Conceived by Las Vegas-based Adult Beverage Co. (ABC), Hop is the world’s first beer kiosk to use automated facial recognition to verify identification, allowing users to purchase beer by the ounce and pour it themselves. ABC’s founder Anthony Connelly engaged us to build the proprietary software and hardware that powers Hop, which made its debut on the Vegas Strip.
Hop asks first-time users to enter basic personal information, scan an image of their legal ID, take a few facial recognition reference photos, and swipe their credit card. When pouring a beer, a photo is taken at the tap and compared to the user’s reference images, giving a match rating out of 100%.
A bartender onsite reviews the rating and approves or denies service. On future visits, customers will be automatically recognized — which means all they have to do is approach the kiosk, choose a tap, and pour their beer.
Anthony’s vision was simple: he wanted to share his passion for beer by delivering a unique, convenient experience to fellow beer lovers. But the product he envisioned required complex hardware-software interactions, which can be surprisingly difficult to execute.
And that’s exactly why Anthony engaged us to help. While they had a working product that was up and running, it was difficult to use and incredibly buggy. What’s more: critical portions of their software and hardware were purchased from an inflexible third party vendor, which meant that it couldn’t be customized to meet the needs of the product or the business as a whole.
At Very, we’ve developed a unique approach to building connected devices: by applying web tools and technology to the hardware world (through Elixir and Nerves), we can iterate quickly and bring other innovations, like machine learning, to IoT hardware.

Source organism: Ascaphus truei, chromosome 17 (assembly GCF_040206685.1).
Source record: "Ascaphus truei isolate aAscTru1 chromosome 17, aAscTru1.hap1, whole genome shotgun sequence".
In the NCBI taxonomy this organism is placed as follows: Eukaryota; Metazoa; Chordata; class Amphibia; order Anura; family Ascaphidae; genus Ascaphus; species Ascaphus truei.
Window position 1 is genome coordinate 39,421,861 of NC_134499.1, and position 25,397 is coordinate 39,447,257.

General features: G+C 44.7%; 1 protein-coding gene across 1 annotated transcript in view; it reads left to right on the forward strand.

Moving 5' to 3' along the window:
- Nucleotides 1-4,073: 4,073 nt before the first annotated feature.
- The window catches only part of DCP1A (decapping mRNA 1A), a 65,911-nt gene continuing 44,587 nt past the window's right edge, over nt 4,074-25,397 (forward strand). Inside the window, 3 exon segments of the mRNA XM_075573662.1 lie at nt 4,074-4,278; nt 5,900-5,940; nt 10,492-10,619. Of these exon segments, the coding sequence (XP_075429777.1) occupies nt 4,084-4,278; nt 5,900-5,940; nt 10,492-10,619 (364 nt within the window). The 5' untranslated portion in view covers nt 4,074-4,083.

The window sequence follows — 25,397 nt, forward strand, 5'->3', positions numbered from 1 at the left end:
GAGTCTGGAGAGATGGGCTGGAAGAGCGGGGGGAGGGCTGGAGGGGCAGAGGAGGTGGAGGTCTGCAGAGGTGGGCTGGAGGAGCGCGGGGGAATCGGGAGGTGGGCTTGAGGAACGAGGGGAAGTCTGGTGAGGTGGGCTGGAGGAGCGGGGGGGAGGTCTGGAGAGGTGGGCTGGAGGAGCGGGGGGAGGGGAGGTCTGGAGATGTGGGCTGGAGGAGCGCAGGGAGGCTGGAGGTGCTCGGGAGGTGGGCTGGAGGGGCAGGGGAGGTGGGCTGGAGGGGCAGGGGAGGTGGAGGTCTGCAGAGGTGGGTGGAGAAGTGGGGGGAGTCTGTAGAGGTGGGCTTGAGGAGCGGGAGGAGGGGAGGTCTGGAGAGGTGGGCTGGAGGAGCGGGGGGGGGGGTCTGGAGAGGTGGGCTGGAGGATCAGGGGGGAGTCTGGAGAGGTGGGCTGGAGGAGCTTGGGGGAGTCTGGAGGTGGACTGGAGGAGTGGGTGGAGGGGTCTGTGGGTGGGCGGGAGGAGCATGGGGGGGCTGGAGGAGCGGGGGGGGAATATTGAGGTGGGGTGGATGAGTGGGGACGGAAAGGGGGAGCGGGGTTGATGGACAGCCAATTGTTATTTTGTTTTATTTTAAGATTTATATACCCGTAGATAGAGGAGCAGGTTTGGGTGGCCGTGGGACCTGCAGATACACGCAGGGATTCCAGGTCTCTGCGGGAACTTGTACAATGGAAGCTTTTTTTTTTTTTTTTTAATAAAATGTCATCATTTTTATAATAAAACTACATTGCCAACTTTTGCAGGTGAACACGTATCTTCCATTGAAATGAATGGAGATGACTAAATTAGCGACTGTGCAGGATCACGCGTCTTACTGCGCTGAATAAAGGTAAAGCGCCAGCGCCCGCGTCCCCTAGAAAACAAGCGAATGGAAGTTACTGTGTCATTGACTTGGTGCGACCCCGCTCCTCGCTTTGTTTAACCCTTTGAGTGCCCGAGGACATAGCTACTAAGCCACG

Knowing we’d take this approach with Hop, we began the project with a technical audit of their existing hardware and software to understand what was working and what needed improvement.
While the system’s hardware was functioning, we identified a range of improvements that would enhance product performance. For example: the previous system’s compute module controlled only two taps. The module we built can control up to eight taps — so with a single unit, we can control four times the number of taps.
"Very's data scientists came up with suggestions that were in the back of my head but I thought, 'that's probably not possible.' And they made it happen."
On the software side, we quickly built and integrated facial recognition technology, which was absent in the original system, by using AWS Rekognition.
So our team focused on developing proprietary technology that is now fully owned by the client. Unlike the previous software, the new software can be configured and operated remotely — an incredibly important feature, as the client’s business model includes plans to white label the system and distribute it to restaurants and other customers.
We also rebuilt the existing software so that it would better serve Anthony’s business objectives. The most critical software component in the system — which tracks how much beer is poured — had been purchased from another company. Because they didn’t own the technology, the client found themselves in an undesirable situation: not only was the success and scalability of their product dependent on a third party; they didn’t even have the power to properly customize the technology to suit their needs.
We worked closely with Anthony and his team throughout the process, making every hardware and software decision with his short-term and long-term business objectives in mind. As a result, the new Hop system performs exactly the way Anthony envisioned, and — when ABC is ready — it has the potential to scale seamlessly. (Which is key, because Hop has many applications that extend far beyond the Strip.)
Hop makes the beer-buying process fast and seamless for thirsty tourists. For vendors, it eliminates waste (as it charges by the ounce poured, not the glass) and allows for easy inventory analysis. The Vegas Strip was a natural location for a pilot due to its open-container policy and the high volume of foot traffic, but Hop has countless potential applications — like event venues, stadiums and restaurants — which ABC plans to leverage in the near future.
increase in daily revenue with the new system